FIG. 1 and the following discussion are intended to provide a brief, general description of a suitable computing environment in which the invention may be implemented. While the invention will be described in the general context of program modules that execute in conjunction with an application program that runs on an operating system on a computer system, those skilled in the art will recognize that the invention may also be implemented in combination with other program modules.

Generally, program modules include routines, programs, components, data structures, and other types of structures that perform particular tasks or implement particular abstract data types. Moreover, those skilled in the art will appreciate that the invention may be practiced with other computer system configurations, including hand-held devices, multiprocessor systems, microprocessor-based or programmable consumer electronics, minicomputers, mainframe computers, and the like. The invention may also be practiced in distributed computing environments where tasks are performed by remote processing devices that are linked through a communications network. In a distributed computing environment, program modules may be located in both local and remote memory storage devices.

Referring now to FIG. 1, details regarding the operating environment for the various embodiments of the present invention will be provided. As shown in FIG. 1, one or more client computers 2A-2B may be connected to a communications network 6, like a local area network or a wide area network such as the internet. A remote management server computer 4 may also be connected to the communications network 6. In order to establish a functional connection to the network 6, each of the client computers 2A-2B and the remote management server computer 4 may be equipped with a network adapter 8A-8C, respectively. Each of the client computers 2A-2B may also be equipped with a random access memory (“RAM”) 10A-10B, respectively, and a read-only memory (“ROM”) storing a firmware. The firmware includes program code that assists with the startup of the client computer, that enables communication with and between the hardware components of the client computer, and that performs other functions. For instance, the client computer 2A utilizes a BIOS firmware 12 that provides a BIOS for the operation of the client computer 2A. The client computer 2B includes an EFI firmware 14 that provides an EFI operational environment for the client computer 2B.

Both the BIOS firmware 12 and the EFI firmware 14 include a client for providing a preboot execution environment (“PXE”). In particular, the BIOS firmware 12 includes a BIOS PXE client 16 and the EFI firmware 14 includes and EFI PXE client 18. The PXE clients 16 and 18 provide an environment to bootstrap the client computers using the network adapter independently of available mass storage devices or installed operating systems. For this reason, it is not necessary that the client computers 2A-2B include a mass storage device or an operating system. The PXE is more fully described in the Preboot Execution Environment specification (v2.1) published by INTEL CORPORATION and SYSTEMSOFT, and which is expressly incorporated herein by reference. Additional details regarding the operation of the PXE and the hardware components utilized within the client computers are provided below. It should be appreciated that any number of client computers may be utilized and that two client computers are shown in FIG. 1 for illustrative purposes only.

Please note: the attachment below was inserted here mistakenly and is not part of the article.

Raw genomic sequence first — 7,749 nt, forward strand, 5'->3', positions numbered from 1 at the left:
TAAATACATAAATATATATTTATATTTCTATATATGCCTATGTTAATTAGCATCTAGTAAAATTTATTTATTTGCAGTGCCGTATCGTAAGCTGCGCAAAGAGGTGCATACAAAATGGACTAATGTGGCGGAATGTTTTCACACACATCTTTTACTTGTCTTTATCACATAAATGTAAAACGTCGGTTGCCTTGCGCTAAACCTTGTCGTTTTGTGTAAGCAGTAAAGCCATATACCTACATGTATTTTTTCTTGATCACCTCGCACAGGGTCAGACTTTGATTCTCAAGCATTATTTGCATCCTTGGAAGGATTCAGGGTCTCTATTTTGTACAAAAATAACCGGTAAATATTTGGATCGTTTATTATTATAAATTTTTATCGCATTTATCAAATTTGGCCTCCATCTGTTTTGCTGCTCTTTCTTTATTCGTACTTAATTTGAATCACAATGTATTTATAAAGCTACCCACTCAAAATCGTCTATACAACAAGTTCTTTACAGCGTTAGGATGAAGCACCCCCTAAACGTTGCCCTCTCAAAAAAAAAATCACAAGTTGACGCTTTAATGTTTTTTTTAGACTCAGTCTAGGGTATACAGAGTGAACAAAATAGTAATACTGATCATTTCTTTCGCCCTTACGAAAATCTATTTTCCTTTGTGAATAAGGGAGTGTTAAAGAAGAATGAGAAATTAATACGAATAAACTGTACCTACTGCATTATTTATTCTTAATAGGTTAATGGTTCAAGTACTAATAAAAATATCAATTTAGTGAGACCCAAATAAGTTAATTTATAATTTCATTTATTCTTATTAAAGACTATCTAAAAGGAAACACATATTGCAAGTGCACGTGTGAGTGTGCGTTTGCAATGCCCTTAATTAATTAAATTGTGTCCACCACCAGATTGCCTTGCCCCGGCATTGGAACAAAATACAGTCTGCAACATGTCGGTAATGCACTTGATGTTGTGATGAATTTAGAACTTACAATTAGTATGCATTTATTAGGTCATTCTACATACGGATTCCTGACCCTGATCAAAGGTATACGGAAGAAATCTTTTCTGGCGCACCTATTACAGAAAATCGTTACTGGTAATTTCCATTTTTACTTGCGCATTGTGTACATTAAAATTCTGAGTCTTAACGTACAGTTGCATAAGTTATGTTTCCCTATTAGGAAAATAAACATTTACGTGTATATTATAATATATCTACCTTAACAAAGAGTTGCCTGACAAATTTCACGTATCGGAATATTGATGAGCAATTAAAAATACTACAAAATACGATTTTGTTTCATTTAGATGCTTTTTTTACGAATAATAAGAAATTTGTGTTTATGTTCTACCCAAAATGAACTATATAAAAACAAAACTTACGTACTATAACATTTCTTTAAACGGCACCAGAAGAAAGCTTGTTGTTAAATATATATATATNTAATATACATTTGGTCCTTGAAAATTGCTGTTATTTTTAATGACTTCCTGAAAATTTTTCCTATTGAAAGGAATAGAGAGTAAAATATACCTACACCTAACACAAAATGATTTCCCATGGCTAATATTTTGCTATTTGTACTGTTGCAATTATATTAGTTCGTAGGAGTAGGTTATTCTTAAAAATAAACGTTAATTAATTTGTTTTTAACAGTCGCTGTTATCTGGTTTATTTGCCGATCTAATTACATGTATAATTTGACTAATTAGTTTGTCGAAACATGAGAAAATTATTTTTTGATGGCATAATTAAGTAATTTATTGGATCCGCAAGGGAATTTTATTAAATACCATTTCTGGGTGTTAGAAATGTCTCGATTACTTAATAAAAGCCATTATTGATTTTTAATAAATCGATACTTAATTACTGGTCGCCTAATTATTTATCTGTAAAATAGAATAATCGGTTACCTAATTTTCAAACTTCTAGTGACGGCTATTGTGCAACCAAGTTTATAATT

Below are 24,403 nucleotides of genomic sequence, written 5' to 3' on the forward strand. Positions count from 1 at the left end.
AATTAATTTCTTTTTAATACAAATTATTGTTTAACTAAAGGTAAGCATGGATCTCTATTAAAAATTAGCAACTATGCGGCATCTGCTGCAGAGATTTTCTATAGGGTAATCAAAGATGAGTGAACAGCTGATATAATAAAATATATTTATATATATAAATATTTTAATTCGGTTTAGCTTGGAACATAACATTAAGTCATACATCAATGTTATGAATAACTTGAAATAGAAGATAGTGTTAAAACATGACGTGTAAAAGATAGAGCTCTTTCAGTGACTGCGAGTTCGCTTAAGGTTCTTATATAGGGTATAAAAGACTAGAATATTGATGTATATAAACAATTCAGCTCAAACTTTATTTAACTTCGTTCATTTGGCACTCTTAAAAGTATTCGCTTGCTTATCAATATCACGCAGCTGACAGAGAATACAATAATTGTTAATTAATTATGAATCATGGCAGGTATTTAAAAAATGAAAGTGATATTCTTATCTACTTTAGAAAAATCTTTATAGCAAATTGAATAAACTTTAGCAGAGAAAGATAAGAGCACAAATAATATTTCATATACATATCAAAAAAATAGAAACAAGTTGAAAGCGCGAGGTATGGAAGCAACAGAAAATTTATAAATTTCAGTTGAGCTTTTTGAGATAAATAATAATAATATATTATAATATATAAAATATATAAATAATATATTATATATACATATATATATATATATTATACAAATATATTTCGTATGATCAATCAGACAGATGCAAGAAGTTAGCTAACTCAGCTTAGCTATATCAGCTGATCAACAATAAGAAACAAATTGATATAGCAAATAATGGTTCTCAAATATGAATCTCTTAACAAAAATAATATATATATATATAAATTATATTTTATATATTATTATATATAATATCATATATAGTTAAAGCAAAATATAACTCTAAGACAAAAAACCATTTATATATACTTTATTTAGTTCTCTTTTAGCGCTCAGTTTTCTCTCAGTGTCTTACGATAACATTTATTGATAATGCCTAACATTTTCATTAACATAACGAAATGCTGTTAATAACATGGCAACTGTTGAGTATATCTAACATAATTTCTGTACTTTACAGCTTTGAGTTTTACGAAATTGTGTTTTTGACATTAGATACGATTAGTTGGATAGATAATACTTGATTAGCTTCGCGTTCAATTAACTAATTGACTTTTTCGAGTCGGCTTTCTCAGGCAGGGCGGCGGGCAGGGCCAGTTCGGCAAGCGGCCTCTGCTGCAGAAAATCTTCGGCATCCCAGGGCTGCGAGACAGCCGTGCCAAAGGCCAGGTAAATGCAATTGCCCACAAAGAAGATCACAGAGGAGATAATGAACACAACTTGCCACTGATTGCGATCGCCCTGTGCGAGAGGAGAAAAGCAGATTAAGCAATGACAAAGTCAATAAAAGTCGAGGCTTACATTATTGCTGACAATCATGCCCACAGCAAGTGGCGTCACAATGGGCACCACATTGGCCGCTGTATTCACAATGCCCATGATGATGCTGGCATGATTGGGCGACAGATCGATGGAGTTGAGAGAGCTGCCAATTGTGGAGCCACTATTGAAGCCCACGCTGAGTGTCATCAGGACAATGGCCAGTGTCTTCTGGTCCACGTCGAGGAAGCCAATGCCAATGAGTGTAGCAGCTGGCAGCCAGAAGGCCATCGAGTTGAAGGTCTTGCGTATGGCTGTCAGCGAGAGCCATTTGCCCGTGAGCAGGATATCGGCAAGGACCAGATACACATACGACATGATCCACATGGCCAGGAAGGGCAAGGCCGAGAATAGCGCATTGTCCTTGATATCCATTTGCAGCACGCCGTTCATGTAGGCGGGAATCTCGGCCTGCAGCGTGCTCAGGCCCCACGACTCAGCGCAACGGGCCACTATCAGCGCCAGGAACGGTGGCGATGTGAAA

As shown in FIG. 1, a remote management server computer 4 may also be utilized in embodiments of the invention (also referred to herein as “the server computer”). The server computer 4 is operative to execute an operating system 20 suitable for the operation of a server computer, such as the LINUX operating system or WINDOWS XP from MICROSOFT CORPORATION. The server computer 4 is also operative to execute a PXE server application 22 and a TFTP server application 24. As will be described herein, these two application programs receive and respond to requests from the PXE clients 16 and 18 executing on the client computers 2A-2B. Through these requests and responses, the client computers 2A-2B can update their operational firmware. Additional details regarding this process are described below. It should be appreciated that the PXE server application 22 and TFTP server application 24 may be executed on the same or different computers. These applications are shown in FIG. 1 as being executed by the same server computer for illustration purposes only.

As also shown in FIG. 1, the server computer 4 is operative to maintain a mass storage device 26 for storing application programs and data. In particular, the mass storage device 26 may include a BIOS firmware update utility 28. The BIOS firmware update utility 28 can be executed within the PXE environment provided by the BIOS PXE client 16. As described in greater detail herein, the BIOS firmware update utility 28 is operative to request and receive a BIOS firmware image 36 from the server computer 4. The BIOS firmware update utility 28 utilizes the image 36 to update the firmware 12. In a similar fashion, the mass storage device 26 may include an EFI firmware update utility 32. The EFI firmware update utility 32 can be executed within the PXE environment provided by the EFI PXE client 18. As described in greater detail herein, the EFI firmware update utility 32 is operative to request and receive an EFI firmware image 34 from the server computer 4. The EFI firmware update utility 32 utilizes the image 34 to update the firmware 14. Additional details regarding this process are described below.